ExcelinEd in Action Thanks TN Senator Dolores Gresham for Filing Bill to Expand Learning Opportunities
TALLAHASSEE, Fla. – Today, Tennessee Senate Education Chair Dolores Gresham filed SB 2497, a bill that would expand education opportunities for students by creating access to a wide range of courses from approved sources, such as community colleges, training and vocational centers or online providers. House Subcommittee on Education Instruction & Programs Chairman Roger Kane filed a companion bill, HB 1879, on Tuesday.
Based on the Foundation for Excellence in Education’s model policy, SB 2497 allows students to select from a broad range of courses, in various formats – including online, face-to-face or blended – to meet their unique preferences and needs, and receive both state funding and full credit for completing courses from state-approved providers.
ExcelinEd in Action National Legislative Director J. Alex Kelly released the following statement.
“The demand for personalized learning has never been greater. Course Access can provide our students with the advanced placement, career and technical, and dual enrollment courses they so critically need to prepare them for the 21st century economy. We thank Senator Gresham for filing SB 2497 to benefit Tennessee’s students and encourage lawmakers to give all students the opportunity to enrich and customize their education. We must close the equity of access gap that exists in education today.”
This course access bill builds upon the success of local programs to make course opportunities available statewide. Nationally-recognized Putnam County Schools (PCS) transformed a small and struggling online credit recovery program into a suite of online and blended offerings coordinated by the district across schools. The district has seen meaningful gains in its graduation rates. Read more about the success of PCS in Leading in an Era of Change: On the Ground.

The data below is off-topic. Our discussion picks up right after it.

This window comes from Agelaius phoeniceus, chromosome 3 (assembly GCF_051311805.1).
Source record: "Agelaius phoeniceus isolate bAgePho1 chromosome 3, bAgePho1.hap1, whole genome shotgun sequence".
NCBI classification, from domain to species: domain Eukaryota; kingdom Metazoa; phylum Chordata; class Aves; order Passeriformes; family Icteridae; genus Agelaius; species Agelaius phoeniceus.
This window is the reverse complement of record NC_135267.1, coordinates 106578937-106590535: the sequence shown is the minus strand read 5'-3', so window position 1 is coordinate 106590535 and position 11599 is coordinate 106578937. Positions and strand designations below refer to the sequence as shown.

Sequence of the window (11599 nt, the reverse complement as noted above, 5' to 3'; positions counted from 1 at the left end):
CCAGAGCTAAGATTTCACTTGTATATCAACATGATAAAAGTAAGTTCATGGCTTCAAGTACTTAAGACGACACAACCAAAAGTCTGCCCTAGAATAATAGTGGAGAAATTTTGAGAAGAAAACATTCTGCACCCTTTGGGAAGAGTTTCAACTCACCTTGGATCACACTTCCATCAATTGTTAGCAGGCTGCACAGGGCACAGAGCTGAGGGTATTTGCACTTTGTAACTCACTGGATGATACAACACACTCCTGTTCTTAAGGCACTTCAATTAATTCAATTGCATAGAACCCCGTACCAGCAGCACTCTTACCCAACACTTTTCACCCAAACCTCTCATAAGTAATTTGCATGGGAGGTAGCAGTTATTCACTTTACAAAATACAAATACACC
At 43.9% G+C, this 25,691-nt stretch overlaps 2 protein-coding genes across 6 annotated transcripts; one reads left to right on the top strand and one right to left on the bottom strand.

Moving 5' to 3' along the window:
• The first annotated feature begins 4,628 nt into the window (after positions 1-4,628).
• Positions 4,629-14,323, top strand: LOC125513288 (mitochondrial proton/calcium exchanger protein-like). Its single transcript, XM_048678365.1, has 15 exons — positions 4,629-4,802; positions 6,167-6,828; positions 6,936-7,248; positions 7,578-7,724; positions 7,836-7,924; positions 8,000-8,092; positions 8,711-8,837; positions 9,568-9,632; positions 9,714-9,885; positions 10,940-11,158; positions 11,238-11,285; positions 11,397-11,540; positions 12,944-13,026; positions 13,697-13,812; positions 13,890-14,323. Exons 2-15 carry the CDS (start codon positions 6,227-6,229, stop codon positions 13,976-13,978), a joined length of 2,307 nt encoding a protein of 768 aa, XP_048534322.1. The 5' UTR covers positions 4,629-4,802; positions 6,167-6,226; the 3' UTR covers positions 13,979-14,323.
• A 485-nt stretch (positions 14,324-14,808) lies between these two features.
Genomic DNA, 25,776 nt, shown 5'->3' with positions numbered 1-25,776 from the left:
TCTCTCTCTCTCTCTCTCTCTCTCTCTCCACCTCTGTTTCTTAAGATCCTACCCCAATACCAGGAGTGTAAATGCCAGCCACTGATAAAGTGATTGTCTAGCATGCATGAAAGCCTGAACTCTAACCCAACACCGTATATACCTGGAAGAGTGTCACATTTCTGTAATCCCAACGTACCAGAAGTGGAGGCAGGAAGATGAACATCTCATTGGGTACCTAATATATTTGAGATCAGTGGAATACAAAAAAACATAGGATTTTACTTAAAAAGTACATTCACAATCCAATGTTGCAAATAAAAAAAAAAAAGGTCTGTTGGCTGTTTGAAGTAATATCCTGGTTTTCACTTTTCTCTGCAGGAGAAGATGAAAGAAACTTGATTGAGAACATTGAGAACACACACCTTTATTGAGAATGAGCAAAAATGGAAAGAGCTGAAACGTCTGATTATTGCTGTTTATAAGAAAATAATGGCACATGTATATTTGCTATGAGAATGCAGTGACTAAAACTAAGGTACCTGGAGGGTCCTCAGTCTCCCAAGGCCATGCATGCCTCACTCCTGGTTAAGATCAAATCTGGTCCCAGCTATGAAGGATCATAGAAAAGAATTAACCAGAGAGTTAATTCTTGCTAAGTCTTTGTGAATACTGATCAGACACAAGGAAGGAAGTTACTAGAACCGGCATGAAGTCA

More about Course Access:
- Course Access is a state-level program that provides K-12 students with access to a wide range of quality courses from diverse, accountable providers.
- For example:
- A high-school student may take accounting at the local community college.
- A student can take AP Physics online if it is not offered at the school.
- A student can earn an industry certification in welding from a training center supported by local business leaders.
- Twelve states currently have a course access or course access-like policy.
- One school can never individually offer every course to every student — and unfortunately, too many schools don’t event offer basic ones.
- Between 10 and 25 percent of American high schools do not offer Algebra 1 & 2, geometry, biology or chemistry, and the U.S. Department of Education found that only 50 percent of high schools offer calculus, and only 63 percent offer physics.
- These courses, which can be delivered in online, blended, or face-to-face environments, may not otherwise be available to students.
- A Course Access program simplifies the search and enrollment process for students by creating a statewide, dynamic online catalog with information about providers and courses.
- Courses in these programs can be provided by a number of different entities such as teachers in the state’s districts, charter schools, colleges and universities, employers, nonprofits and private course providers.
- Watch a video on how Course Access Policies are reimagining education, and see the policy in action in Ascension Parrish School District, Louisiana and Guthrie Virtual School, Texas.